Expert Techniques for Smoking Deer Shoulder
Cooking deer shoulder at low temperatures, like you would with a pork shoulder, helps to break down the tough connective tissue. To do this, first apply a thick layer of rub to the meat, then smoke it at a temperature of 225°F for 3 to 4 hours. After this time, spritz the meat with a liquid and wrap it in foil. Continue cooking until the meat is tender and easily falls off the bone or can be pulled apart easily. This method works well for smoking deer shoulder to create a flavorful and tender dish.
How To Smoke Deer Shoulder: Step-By-Step
|1||Apply a decent covering of your favorite barbeque rub to the shoulder|
|2||Set the temperature of your smoker to 225°F|
|3||Pecan goes well with deer, but use any of your favorite smoking woods|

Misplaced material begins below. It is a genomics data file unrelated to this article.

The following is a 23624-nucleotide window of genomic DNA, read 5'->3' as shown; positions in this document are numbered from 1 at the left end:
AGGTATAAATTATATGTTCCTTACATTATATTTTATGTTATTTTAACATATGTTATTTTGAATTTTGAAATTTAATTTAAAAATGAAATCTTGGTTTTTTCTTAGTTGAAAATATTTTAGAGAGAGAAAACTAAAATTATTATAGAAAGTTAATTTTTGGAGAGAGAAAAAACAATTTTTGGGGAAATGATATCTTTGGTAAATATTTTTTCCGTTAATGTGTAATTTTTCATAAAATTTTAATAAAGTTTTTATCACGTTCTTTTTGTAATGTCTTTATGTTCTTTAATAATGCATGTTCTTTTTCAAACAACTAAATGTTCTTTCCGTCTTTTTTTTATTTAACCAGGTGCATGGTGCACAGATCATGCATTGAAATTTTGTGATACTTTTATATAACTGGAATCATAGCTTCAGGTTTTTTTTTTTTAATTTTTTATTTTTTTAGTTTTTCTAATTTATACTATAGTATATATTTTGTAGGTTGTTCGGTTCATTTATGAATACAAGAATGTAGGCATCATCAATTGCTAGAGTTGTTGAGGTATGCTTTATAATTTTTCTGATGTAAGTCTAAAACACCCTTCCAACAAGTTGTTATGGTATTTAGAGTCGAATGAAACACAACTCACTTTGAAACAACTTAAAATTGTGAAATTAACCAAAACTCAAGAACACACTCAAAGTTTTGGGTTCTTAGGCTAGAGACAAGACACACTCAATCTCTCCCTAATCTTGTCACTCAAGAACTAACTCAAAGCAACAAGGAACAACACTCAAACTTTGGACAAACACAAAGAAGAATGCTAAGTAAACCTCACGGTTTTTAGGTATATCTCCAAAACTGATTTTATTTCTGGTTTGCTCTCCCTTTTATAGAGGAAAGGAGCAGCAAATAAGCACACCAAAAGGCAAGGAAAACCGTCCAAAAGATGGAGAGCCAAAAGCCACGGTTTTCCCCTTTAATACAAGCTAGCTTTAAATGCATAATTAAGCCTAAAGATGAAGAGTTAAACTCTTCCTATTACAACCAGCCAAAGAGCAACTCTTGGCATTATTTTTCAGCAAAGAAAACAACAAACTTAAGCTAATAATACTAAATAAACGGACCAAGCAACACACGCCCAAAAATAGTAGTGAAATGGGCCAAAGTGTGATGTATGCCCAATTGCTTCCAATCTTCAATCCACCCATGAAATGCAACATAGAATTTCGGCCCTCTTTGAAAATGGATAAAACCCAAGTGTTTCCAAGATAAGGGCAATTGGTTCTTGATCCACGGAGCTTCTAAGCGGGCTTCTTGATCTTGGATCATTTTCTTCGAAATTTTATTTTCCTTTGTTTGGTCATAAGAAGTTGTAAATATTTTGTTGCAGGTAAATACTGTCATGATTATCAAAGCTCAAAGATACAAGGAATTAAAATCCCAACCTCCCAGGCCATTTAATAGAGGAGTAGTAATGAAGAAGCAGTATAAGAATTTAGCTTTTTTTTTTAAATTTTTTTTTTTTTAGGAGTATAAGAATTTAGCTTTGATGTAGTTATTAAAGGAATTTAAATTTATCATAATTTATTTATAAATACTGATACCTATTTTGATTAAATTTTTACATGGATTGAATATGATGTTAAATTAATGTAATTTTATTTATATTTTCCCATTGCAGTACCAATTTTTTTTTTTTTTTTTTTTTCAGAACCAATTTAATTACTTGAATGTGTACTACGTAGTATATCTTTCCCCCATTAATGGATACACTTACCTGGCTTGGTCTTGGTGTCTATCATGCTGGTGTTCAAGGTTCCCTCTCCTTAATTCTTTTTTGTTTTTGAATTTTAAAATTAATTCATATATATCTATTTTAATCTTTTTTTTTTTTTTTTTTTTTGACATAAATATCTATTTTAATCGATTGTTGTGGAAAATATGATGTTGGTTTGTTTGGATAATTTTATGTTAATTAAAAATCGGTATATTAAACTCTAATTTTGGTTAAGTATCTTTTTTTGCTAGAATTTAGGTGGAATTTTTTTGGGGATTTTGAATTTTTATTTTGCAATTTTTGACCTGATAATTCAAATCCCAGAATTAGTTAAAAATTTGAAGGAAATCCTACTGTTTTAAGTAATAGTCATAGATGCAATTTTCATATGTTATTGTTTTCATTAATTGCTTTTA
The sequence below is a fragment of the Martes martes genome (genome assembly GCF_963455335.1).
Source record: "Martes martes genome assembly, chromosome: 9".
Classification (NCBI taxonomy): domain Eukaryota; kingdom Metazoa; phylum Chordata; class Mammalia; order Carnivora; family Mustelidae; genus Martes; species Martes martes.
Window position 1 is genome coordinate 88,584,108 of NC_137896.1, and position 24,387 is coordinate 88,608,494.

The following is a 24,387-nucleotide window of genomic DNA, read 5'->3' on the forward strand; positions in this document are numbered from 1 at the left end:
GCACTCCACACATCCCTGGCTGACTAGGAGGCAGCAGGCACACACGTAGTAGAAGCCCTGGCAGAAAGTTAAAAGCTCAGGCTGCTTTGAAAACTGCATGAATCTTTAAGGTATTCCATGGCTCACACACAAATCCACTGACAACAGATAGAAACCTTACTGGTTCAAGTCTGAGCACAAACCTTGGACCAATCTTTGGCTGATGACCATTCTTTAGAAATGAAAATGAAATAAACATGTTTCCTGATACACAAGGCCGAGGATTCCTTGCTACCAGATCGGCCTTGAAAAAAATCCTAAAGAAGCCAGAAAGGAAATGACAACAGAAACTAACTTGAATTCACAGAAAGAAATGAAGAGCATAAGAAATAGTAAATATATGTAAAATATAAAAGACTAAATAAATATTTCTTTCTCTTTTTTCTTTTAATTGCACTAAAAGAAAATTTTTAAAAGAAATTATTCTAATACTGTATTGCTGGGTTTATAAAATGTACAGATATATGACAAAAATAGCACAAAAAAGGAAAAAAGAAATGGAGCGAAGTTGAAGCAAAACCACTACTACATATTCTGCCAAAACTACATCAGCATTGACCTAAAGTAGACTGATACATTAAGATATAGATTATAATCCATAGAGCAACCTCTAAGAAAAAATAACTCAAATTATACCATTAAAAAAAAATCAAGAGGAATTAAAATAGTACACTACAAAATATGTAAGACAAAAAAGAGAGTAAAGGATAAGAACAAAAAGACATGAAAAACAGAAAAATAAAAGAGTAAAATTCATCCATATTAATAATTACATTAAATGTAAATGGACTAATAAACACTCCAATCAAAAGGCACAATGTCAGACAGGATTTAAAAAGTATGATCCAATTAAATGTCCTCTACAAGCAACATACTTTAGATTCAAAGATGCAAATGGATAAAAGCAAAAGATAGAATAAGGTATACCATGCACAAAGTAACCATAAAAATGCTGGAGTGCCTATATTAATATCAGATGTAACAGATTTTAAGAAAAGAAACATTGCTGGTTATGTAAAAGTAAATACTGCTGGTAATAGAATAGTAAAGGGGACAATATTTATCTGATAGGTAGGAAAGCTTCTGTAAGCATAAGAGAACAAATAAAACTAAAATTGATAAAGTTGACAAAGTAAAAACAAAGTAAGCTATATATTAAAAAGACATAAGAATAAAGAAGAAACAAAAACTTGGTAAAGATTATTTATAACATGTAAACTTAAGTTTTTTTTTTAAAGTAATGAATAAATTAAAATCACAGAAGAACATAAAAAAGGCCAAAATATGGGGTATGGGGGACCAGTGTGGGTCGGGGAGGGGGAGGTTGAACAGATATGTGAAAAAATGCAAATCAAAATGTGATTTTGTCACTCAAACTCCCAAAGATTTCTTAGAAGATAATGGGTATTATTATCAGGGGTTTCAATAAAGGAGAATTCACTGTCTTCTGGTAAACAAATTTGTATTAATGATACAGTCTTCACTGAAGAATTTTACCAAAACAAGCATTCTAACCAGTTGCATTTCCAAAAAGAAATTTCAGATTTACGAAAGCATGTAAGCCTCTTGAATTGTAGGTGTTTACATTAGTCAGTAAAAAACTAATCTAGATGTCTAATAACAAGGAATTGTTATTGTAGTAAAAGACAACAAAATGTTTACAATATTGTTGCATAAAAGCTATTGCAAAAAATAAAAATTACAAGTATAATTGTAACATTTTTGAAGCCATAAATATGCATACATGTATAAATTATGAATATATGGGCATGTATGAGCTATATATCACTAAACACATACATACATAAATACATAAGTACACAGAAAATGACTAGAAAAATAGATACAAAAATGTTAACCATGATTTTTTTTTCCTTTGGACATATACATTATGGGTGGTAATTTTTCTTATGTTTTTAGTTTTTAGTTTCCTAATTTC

|4||Cook venison shoulder uncovered in the smoker for about 3 hours|
|5||Spritz the meat every 30 minutes|
|6||Once the deer shoulder has a firm bark and the internal temperature is around 150°F, remove the meat from the smoker|
|7||Wrap the venison in aluminium foil. Spritz with broth before closing|
|8||Continue cooking the deer for a few more hours until the meat is fall-off-the-bone-tender|
Smoked Deer Backstrap
The backstrap is probably the best-tasting part of the deer. However, this part of the deer is very lean and would dry out if you cooked it low and slow. Most barbeque experts I’ve talked to will cook deer tenderloin at a higher temperature and serve the meat medium to rare. Keep in mind, when cooking at the higher temps, you’re not going to get as much smoke flavor as you would low and slow.
When smoking the backstrap, first remove the silver skin because this will give the meat a strong gamey taste. Set the temperature of your smoker between 300°F to 350°F and it should take 30 minutes to 1 hour. Test the internal temperature of the meat with a thermometer and remove the meat once the internal temperature reaches about 130°F. Since the tenderloin is lean, some people like to either wrap the deer meat in bacon or cook with pork fat.
Smoking Deer Backstrap: Step-by-Step